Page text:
by Elena Marda
The Energy Roundtable Breakfast organised by the Institute Français de Relations Internationales (IFRI) on 4 June 2013 on ‘East Mediterranean New Offshore Gas Resources: What’s in for Europe’ attracted, as expected, many officials from the Republic of Cyprus, but also European experts on energy security and representatives of the gas sector.
The debate focused on the recent discovery of hydrocarbon resources in the East Mediterranean region (EastMed) and Cyprus initiatives aimed at providing a sustainable alternative solution to the growing dependency of Europe on gas imports
From a global perspective, the gas market was divided in mainly five large clusters with distinct opportunities and challenges for the gas industry:
– The North America Supply Revolution, which is characterised by a gas to gas competitive, open and transparent market system
– The South America Supply Challenge, which constitutes a disintegrated market
– The Asia/Pacific Demand for Energy, which is largely a monopoly
– The Middle East Reality, whose future gas discoveries are expected to stay inside the region
– The European Challenge, which is built upon a complex set of mechanisms
Within the latter cluster, there are various subsystems of gas corridors, some independent and others competing with each other. The EastMed region has recently been pinned down in the energy map and the key countries surrounding it are Cyprus, Egypt, Israel, Lebanon, Palestine, Syria and Turkey.
As one can imagine, this provides an interesting geopolitical mix where friends and enemies will have to collaborate in order to profit the most from gas revenues. While there are many expectations for benefits of gas resources, not all of the countries are at the same level regarding gas exploration and exploitation. Israel is the only country in the region to possess an advance level of know-how; Cyprus, determined to put the energy project forward, has forged non-traditional diplomatic alliances and managed to attract the interest of global gas companies, but the unresolved dispute with the unrecognised ‘Turkish Republic of Northern Cyprus’ remains an issue. Lebanon is still in a promising situation completing the first licensing round, while it goes without saying that Syria has certainly more important issues to solve. The legal framework to support these initiatives needs to be further strengthened and thoroughly completed in order to become efficient. In addition, as if the situation of EastMed could not be more complicated, there are pending maritime border claims that have not been settled yet and that may potentially trigger the existing geopolitical environment.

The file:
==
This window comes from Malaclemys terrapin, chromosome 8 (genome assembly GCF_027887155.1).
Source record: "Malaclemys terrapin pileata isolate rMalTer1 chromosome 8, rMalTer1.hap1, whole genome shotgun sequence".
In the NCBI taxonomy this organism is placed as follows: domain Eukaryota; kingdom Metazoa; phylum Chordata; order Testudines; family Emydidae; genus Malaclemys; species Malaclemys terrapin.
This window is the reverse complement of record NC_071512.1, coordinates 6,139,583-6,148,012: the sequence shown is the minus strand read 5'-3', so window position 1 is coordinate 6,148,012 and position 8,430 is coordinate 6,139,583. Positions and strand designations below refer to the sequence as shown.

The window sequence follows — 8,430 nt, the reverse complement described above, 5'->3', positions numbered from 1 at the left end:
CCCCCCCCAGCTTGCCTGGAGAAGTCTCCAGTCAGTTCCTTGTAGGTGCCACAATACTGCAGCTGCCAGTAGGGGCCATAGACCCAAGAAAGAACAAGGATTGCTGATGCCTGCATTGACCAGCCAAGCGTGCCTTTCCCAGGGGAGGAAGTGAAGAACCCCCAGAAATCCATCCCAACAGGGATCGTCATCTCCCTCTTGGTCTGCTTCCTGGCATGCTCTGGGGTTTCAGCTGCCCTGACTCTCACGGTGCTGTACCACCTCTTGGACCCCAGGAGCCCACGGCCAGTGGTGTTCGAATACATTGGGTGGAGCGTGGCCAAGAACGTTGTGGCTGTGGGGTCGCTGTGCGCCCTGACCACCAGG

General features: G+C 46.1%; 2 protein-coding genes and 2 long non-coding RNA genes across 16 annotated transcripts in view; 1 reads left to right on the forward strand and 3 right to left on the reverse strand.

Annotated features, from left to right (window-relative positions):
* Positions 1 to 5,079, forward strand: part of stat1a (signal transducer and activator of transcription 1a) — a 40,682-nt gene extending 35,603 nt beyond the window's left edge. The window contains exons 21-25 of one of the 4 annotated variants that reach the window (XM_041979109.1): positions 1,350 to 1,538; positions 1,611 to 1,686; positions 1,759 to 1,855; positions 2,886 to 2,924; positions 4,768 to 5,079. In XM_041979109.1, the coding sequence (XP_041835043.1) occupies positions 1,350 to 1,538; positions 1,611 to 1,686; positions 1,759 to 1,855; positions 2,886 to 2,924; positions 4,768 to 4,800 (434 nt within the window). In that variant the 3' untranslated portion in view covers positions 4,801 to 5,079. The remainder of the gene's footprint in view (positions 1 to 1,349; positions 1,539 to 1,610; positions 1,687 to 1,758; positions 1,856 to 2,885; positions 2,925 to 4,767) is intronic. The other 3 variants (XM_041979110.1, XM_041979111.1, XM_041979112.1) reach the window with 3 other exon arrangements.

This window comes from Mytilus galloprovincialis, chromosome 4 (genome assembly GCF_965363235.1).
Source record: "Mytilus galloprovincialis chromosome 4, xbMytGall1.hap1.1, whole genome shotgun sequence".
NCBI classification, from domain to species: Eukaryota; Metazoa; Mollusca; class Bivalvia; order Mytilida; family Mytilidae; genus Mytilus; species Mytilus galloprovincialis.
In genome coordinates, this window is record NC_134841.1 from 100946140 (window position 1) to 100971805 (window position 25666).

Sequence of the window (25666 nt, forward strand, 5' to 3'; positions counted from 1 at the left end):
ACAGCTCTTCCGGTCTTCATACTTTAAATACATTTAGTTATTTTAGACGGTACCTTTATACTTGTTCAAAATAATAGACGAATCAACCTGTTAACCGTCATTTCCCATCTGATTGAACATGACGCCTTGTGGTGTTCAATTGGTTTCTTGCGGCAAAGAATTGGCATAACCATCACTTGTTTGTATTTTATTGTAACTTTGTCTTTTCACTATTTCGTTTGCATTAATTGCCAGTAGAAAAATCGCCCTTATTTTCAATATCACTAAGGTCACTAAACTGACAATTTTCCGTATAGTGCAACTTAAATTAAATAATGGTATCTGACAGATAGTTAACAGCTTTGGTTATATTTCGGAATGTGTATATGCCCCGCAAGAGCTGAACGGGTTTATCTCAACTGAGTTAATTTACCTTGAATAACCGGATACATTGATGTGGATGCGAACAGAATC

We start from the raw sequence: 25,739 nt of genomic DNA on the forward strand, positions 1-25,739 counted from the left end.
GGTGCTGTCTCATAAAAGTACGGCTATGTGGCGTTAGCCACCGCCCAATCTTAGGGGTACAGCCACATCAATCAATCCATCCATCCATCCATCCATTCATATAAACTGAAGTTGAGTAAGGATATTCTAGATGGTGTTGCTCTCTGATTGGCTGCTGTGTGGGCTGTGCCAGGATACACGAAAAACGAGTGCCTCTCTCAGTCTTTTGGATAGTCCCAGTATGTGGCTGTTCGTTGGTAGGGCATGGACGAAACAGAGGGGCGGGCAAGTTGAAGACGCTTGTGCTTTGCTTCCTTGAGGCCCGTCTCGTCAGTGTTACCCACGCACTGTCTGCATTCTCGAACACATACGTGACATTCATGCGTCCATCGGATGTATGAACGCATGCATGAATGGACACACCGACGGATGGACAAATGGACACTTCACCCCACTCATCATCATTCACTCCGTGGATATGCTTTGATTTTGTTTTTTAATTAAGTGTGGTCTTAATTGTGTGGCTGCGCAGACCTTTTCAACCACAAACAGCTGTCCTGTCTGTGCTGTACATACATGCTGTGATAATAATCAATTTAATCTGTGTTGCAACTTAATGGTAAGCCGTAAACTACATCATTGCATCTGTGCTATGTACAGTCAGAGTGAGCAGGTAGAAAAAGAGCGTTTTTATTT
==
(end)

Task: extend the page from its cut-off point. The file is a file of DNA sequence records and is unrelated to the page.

Interestingly, the position of Greece in this complex set of actors was not mentioned, while Greek Prime Minister Antonis Samaras was announcing the set-up of the Greek Enterprise for Hydrocarbons under the responsibility of the Ministry of Environment, Energy and Climate Change, with the vision to link the Greek interests to the European agenda. The geographical position of Greece, the joint initiative of Greece, Cyprus and Israel to deepen their cooperation, and the positive signs for significant gas resources in the South of Crete, are factors that should be taken into account by the EU as they could prove to be advantageous for its energy security.
Whereas the main question of the discussion was ‘What’s in it for Europe’, my question would be ‘What’s not in for Europe’. LNG volumes (Liquefied Natural Gas), though not a game changer, are significant for a Europe with a declining economy that is still struggling for diversification of energy supplies. Of course, investing in gas will not produce tangible beneficial results for Europeans before the next decade. However, forging stronger partnerships with the EastMed countries may have a dual effect: it would contribute to Europe’s energy security and it may also contribute to the stabilisation of the region.
You can find more details on the event here